Police are set to review a ‘race hate’ investigation against journalist Darren Grimes and David Starkey to ensure it is ‘proportionate,’ after the historian made a ‘damn blacks’ remark during a YouTube interview.
Scotland Yard launched a probe against Grimes for allegedly stirring up racial hatred, after sharing his interview with Starkey online.
During the interview, radio presenter and author Starkey, 75, claimed ‘slavery was not genocide, otherwise there wouldn’t be so many damn blacks in Africa or in Britain’ at the height of the Black Lives Matter protests.
The Metropolitan Police’s decision to probe Grimes, 27, has sparked a freedom of speech backlash from politicians and journalists.
Home Secretary Priti Patel, ex-Home Secretary Sajid Javid and former Lib Dem leader Tim Farron have all slammed the Met Police’s pursuit of Mr Grimes.
Lord Macdonald, a former Director of Public Prosecutions, called the police probe ‘sinister and foolish’ and described the investigation as a ‘political stunt’.
Today Grimes tweeted that the Met Police was reviewing its investigation, and that he would not be interviewed by an officer.
He said: ‘The police have cancelled my interview with them on Friday and announced a ‘senior officer’ has been appointed to conduct a review into the investigation to ensure it ‘remains proportionate’. They say they’ll update me in ‘due course’.
Journalist Darren Grimes says he will demand a copy of the Crown Prosecution Service’s advice to police, warning the investigation into him set a ‘dangerous’ precedent
Grimes, 27, is accused of stirring up racial hatred after sharing an interview on YouTube with historian David Starkey, who claimed ‘slavery was not genocide, otherwise there wouldn’t be so many damn blacks in Africa or in Britain’
Grimes said he would be requesting a copy for the Crown Prosecution Service’s advice to police, warning the investigation into him set a ‘dangerous’ precedent.
He added: ‘This vexatious claim against me should never have been investigated. At a time when many have been propelled into misery as a consequence of the lockdown strategy, it is a gross abuse of taxpayer cash and police time.
‘We need an urgent review of the unprecedented use of this legislation to attack press freedom. The worrying thing is that had it been someone unable to kick up a fuss like I did they would have been hauled in and had to face police action over a vexatious complaint like this.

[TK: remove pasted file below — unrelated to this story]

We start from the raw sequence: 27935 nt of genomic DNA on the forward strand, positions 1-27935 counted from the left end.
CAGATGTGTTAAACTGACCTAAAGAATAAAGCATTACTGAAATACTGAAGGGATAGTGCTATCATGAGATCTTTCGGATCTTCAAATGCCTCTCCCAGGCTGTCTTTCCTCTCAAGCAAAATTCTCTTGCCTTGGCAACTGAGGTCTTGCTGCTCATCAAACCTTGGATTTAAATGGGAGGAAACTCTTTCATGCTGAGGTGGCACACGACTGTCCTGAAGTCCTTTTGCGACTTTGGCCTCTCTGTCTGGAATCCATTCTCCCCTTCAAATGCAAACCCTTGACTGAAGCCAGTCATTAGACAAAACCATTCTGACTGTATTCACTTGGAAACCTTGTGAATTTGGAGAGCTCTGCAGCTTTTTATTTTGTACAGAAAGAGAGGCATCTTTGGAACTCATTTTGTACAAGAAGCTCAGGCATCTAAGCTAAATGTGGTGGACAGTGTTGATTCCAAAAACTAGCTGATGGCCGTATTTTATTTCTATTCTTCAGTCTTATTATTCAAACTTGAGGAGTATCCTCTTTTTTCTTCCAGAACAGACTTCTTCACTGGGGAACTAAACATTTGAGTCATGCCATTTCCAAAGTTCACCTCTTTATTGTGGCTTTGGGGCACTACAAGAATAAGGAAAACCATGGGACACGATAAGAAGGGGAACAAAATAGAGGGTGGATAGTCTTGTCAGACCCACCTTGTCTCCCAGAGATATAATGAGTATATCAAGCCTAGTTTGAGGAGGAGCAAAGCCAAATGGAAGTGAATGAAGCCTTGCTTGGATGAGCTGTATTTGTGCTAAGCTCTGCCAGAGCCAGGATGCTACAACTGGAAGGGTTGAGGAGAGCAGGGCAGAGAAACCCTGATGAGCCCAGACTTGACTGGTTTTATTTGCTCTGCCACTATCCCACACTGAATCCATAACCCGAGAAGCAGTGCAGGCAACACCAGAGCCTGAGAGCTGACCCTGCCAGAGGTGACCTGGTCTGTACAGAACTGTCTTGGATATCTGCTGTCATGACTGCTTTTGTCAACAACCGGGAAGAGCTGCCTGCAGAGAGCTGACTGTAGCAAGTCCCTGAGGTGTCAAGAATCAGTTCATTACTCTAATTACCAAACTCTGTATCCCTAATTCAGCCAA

‘Scotland Yard has said a senior officer would be looking at the investigation to see if it was ‘proportionate’.’
Toby Young, general secretary of the Free Speech Union, said: ‘I’m relieved that this is over, but alarmed that the police embarked on this witch-hunt in the first place.
‘Dr David Starkey’s words never came anywhere near meeting the threshold for stirring yup racial hatred, let alone Darren Grime’s decision to broadcast them.
‘The Free Speech Union was able to find a top criminal solicitor to defend them and helped galvanise support across the media and in Government. But for every person we’re able to help, ninety-nine go undefended.
‘Everyone should be defending the right to free speech, not just those on the frontline. If you don’t stick up for the speech rights of contrarians – even those who offend people – the authorities will eventually come after you.’
Darren Grimes said a senior Met Police officer was reviewing an investigation into him and Mr Starkey to see if it was ‘proportionate’
In a statement, Metropolitan Police confirmed Mr Grimes’ update.
A spokesperson from the Met Police said: ‘On 4 July, the Metropolitan Police Service was passed an allegation from Durham Police of a public order offence relating to a social media video posted on 30 June.
‘The matter was reviewed by officers and on 29 July a file was submitted to the Crown Prosecution Service (CPS) for early investigative advice.
‘On 25 September early investigative advice was received and officers began an investigation.
‘No arrests have been made.On Monday, 12 October a senior officer was appointed to conduct a review of the investigation to ensure it remains proportionate and that all appropriate lines of inquiry are being considered.